Five Things Law Firm Management Committees Should Know About Litigation Finance

Law firms

By: David Gallagher, Investment Manager and Legal Counsel

Law firm management committees seeking to improve firm realization rates, achieve expansion and client development goals, and reduce their institutional financial exposure can look to litigation finance as a strategic tool. As they begin assessing how it can help their firms, there are five facts that law firm management committees need to understand about litigation finance:Bentham 5 Things Law Firm Management Should Know

  1. Top Law Firms and Well-Capitalized Companies are Using Funding. Litigation finance may be best known for supporting individual or small business plaintiffs or small law firms lacking the resources to pursue their claims. However, large companies and top law firms are increasingly using funding to effectively deploy their resources and reduce risk. More and more, litigation funders like Bentham are working with companies that could afford to self-fund plaintiff-side cases, yet choose financing to help preserve their limited legal budgets and reap the accounting benefits of prosecuting claims using outside financing. Likewise, top-tier firms are opting to use portfolio funding to offer alternative fee arrangements with mitigated risk, pursue growth strategies and build new practices.

  2. Various Forms of Litigation Funding Can Benefit Law Firms. Litigation funding proves highly beneficial to law firms whether they obtain it directly from a funder, using a group of contingency cases as collateral, or represent a client using it to pay the firm’s fees in a case.

    Law firms using a portfolio of rigorously selected cases as collateral for financing from a funder enjoy the security of guaranteeing a portion of their revenues today, while spreading potential risk across the portfolio. They also reserve to their firms the potential for significant additional returns if the portfolio cases perform well.

    Clients pursuing claims with litigation funding have the financial means to hire the best possible counsel and pay a portion of their fees over the lifetime of the case. This can create opportunities for firms to be hired by clients that would otherwise only be able to afford them on a full contingency basis. Clients backed by a funder also have the resources to litigate cases to their best possible outcome, which positions law firms to bring the full scope of their services to bear in a case, rather than see clients accept unjust settlement offers.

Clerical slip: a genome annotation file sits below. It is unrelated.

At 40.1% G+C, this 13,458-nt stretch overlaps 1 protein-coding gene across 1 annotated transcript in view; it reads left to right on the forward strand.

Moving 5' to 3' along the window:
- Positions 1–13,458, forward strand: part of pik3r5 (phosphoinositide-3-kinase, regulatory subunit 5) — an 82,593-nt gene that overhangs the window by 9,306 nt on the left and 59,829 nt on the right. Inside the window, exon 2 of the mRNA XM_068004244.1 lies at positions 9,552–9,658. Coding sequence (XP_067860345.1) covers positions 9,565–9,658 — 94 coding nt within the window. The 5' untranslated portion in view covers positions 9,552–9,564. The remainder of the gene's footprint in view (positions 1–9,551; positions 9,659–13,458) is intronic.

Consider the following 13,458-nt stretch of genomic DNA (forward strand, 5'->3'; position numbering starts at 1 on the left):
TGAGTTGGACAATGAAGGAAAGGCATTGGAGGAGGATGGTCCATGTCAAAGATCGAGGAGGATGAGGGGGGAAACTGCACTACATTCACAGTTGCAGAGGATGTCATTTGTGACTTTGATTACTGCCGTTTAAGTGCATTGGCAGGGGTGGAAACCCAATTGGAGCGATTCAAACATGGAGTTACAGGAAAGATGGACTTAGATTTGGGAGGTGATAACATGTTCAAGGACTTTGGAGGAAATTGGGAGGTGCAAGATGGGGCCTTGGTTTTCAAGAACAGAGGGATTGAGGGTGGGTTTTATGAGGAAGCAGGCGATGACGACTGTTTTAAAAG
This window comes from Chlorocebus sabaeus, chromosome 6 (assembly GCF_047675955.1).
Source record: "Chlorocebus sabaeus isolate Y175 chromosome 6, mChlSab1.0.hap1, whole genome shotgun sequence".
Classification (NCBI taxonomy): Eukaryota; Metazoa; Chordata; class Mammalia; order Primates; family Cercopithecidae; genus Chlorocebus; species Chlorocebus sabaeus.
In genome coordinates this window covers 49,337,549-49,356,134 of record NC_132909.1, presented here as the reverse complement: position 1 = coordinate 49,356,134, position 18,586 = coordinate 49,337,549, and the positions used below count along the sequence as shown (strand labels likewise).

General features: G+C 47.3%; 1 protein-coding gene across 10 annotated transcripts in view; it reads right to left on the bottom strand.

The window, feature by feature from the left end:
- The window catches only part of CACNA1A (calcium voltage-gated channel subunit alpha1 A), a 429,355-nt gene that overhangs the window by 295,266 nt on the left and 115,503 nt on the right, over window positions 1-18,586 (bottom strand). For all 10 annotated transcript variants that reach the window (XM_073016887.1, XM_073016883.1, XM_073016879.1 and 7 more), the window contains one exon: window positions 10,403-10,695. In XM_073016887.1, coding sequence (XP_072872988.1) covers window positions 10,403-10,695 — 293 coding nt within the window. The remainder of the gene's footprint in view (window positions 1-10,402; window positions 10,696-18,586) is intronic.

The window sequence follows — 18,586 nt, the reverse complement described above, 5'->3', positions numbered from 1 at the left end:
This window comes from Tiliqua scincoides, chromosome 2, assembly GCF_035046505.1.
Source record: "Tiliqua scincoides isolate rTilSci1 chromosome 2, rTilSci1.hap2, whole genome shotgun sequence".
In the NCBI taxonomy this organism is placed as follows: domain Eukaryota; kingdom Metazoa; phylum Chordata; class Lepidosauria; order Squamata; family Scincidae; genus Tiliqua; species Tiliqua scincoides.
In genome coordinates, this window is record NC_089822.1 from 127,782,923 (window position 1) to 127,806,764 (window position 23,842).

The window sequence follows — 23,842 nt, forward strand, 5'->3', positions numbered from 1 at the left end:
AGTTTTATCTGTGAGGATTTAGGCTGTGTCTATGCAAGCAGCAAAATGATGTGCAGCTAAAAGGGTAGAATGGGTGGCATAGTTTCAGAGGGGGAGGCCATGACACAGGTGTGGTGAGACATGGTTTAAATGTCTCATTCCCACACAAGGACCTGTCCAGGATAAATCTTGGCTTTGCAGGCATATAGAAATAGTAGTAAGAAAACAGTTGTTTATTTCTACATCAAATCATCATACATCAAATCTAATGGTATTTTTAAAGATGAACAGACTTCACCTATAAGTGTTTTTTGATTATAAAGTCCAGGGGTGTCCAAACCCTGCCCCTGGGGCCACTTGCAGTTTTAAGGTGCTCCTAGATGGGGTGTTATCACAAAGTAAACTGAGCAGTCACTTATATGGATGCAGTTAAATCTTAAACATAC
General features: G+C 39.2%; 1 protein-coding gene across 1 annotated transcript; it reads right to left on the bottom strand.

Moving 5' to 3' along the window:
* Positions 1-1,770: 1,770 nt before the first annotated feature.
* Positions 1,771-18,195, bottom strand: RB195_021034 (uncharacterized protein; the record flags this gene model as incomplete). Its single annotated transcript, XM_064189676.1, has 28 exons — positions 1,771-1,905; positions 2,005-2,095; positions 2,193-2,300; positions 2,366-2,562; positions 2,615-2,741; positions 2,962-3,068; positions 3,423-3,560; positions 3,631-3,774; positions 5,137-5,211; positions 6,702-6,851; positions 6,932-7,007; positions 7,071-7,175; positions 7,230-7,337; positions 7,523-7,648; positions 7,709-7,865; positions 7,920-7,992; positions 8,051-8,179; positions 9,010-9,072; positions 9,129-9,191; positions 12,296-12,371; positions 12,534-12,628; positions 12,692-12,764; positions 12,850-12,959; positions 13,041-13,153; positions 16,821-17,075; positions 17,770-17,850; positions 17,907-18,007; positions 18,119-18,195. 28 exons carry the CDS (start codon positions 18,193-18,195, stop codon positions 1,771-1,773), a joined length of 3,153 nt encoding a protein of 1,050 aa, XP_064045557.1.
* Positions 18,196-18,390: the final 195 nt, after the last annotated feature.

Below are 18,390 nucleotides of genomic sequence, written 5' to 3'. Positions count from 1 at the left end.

3. Litigation Funding Helps Law Firms Win More Work. When a management committee decides to adopt a more flexible approach to fee arrangements, it empowers the firms’ partners to expand relationships with existing clients and win work from new clients who seek a full-service firm that is amenable to risk-sharing. In addition to meeting client demands to litigate more cases on a contingency or hybrid-fee basis, a decision of this nature may also help firms retain partners whose practices are more conducive to alternative fee arrangements.

  4. With the Right Client, Funding Can Be Used for Defense Cases. Some clients have multiple pieces of potentially lucrative plaintiff-side claims. A portfolio of such claims can be created by a funder, and if their potential value is high enough, they may generate excess financing. That excess can be used to fund things including legal fees in defense-side cases. For example, a client may have claims that are likely to yield $50 million in recoveries. But the cost of taking those claims to trial is $2.5 million. Because the potential recovery is so large, the funder might agree to provide $5 million in funding, secured by the $50 million anticipated recovery. Half of the funding could go to the plaintiff-side claims, and the client could use the other half to pay fees and costs in a defense-side matter.

  5. Funding Improves Realization Rates Without Straining Relationships with Clients. Billing realization is a common concern for firm managers — which is why many of them spend the end of their fiscal years scrambling to get clients to pay their bills. Funders like Bentham provide a steady and reliable source for payments, reducing a firm’s year-end collections challenges. If anything, funders often prompt firms to make sure they’ve regularly turned in their bills for payment, improving their cash flow.

Bentham IMF provides financing to large and small firms that are pursuing meritorious claims likely to provide a substantial return on the company’s investment. Bentham’s funding is non-recourse and, as an ethical and reputable funder, Bentham does not interfere with the litigation or the attorney-client relationship, nor does it control settlement.

To learn more about the ways that litigation finance can help management committees create value for their firms and clients, contact us for a consultation.